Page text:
The Portfolio Holder presented the report supported by the Deputy Chief Executive for Communities.

Boston Town Centre us a jet economic and social hub for the Borough of Boston.  Importantly it is a sub-regional retail center that provides retail employment as well as having a number of visitor attractions.  The town center has like many towns in the Country, suffered in recent times due to many factors including the pandemic and the rise in internet shopping.  However, it still has a lot to offer.

The strategy and action plan covered the period 2023 – 2027 and provided a vision and objectives, along with 70 actions which cover 4 themes of clean and safe, open for business, culture heritage and events and also transformation.  In developing the piece of work, those involved were committee to working in partnership with residents, businesses, communities and partners, including working very closely with BTAC the Chairman of which having been involved throughout the process.  The aim being to revitalise the high street and the surrounding public realm, making it a town center to be proud of and a place recognised for its great heritage.

The Deputy Chief Executive for Communities provided a visual presentation confirming that there were 7 key points to address in the structure of the strategy including an action plan, vision and key strategic objections, management of a dynamic space, challenges and opportunities and also to measure the success with emerging themes and actions and moving to recommendation for consideration.

Members were advised that the strategy had to maximise the priorities for the people of Boston and play to its strengths as a historic center known nationally and internationally as the home of Boston Stump and the connection with the Pilgrim Fathers, and with over 150 listed buildings with the locality.

The strategy included within its scope, central park with it being part of the offer of the town, and areas either side of the river including the coach and train stations.  The economic area of the town center comprised of 52 hectares and with changes to the retail sector and shopping habits, its role as a retail center was in decline. There was however a well-established market and the town benefited from a good number of car parks.

Feedback from the consultation process to date and identified key areas of focus including tourism, use of the waterways, being welcoming and the need for more business and also use of existing buildings and land.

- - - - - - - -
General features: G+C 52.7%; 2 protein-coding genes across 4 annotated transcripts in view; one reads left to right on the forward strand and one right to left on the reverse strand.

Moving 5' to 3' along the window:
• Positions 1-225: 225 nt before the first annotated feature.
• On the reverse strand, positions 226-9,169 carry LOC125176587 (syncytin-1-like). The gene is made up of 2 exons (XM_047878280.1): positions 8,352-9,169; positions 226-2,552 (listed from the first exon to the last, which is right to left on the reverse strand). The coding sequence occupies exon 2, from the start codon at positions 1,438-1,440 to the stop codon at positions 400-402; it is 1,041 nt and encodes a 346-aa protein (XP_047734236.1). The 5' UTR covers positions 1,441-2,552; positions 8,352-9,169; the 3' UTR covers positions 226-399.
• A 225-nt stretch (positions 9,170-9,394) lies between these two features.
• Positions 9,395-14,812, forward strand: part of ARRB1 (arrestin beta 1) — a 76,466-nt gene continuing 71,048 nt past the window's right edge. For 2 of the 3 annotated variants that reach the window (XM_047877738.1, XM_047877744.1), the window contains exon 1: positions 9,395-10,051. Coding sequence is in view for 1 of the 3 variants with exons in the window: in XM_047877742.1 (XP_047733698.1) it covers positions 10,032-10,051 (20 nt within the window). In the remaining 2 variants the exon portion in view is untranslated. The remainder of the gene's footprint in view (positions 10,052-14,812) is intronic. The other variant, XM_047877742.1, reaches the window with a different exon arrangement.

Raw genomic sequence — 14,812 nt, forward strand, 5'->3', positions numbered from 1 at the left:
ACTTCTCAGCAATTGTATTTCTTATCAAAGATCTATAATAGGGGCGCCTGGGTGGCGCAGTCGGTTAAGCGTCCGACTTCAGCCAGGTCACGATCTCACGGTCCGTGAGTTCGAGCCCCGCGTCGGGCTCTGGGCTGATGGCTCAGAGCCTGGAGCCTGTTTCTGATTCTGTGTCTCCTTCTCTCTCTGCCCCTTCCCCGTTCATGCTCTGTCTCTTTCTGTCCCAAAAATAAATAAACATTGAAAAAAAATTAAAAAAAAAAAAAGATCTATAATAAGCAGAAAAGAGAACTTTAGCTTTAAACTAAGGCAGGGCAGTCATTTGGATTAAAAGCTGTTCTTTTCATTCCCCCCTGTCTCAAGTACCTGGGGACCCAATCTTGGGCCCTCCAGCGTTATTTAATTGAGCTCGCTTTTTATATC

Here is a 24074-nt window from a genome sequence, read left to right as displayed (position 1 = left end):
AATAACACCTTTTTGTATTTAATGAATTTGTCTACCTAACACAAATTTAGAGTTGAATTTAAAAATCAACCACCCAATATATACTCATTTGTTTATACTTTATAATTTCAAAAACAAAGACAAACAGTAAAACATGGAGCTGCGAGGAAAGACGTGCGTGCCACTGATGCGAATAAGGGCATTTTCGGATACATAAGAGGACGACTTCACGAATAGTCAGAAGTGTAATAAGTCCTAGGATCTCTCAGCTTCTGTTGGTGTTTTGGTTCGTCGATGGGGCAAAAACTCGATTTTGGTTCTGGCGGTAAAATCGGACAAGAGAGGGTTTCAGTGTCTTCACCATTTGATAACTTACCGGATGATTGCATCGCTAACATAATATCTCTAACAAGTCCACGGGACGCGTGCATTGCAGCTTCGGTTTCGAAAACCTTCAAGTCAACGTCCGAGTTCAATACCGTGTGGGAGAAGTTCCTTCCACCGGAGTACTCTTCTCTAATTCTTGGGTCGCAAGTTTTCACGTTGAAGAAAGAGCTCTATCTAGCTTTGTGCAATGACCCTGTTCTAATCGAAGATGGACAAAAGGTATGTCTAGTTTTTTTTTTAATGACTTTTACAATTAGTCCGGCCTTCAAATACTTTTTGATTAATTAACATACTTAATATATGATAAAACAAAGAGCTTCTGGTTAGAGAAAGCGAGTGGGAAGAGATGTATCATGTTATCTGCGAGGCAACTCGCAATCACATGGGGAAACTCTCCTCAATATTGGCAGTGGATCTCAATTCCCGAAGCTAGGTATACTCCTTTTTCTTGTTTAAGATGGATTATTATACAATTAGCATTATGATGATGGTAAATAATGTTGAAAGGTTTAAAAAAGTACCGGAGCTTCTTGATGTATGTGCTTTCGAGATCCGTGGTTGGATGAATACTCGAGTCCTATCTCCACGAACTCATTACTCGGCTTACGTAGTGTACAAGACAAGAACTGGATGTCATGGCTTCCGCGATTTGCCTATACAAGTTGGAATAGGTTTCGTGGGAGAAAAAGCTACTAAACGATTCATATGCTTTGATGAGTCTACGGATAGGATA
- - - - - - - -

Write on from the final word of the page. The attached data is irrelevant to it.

Key strategic objectives identified included the need for a clean and tidy town center, to ensure residents and visitors all felt safe both in the daytime and in the evening and for businesses to be able to thrive.   Access and egress of the town center needed to be simple for everyone and to build a cohesive community working effectively with public sector partners, businesses and the community and voluntary sector.

Challenges would include limited resources, what to do with empty shop units, the negativity of Boston following Christmas  ...  view the full minutes text for item 75.



(For Members to note/discuss the Committee’s current work programme)


The Assistant-Director for General Fund Assets (Lead Officer for the committee) updated members on the recent workshop which had considered the work programme moving forward over the next few years.  Subjects raised included looking at health scrutiny with ULHT and others; consideration of the change in funding footway lighting to the Parish Councils’ and housing matters relating to private sector housing with members advised that a briefing paper was being produced for a briefing in November, which could be used as the initial reference point to identify any possible future scrutiny.   Another suggestion was how to look at stimulating residents to engage with democracy.

Furthermore, in response to a suggestion to look into the current population dynamics of the Borough, members were advised that the previous regime had received an update to the original population review in 2013 – identifying the position 10 years on from the report and that update report could be used as an initial reference point for new members to appraise them of the work done historically.

The Chairman stressed that he wanted the work programme to be realistic in the amount of officer time that would be required in any additional scrutiny strand, and that a more structured and realistic time-line be provided at the next scheduled meeting in November.


It was agreed to table the updated report to the 2013 Population report at the next scheduled meeting to familiarise members with the position, prior to making any decision on any additional scrutiny thereafter.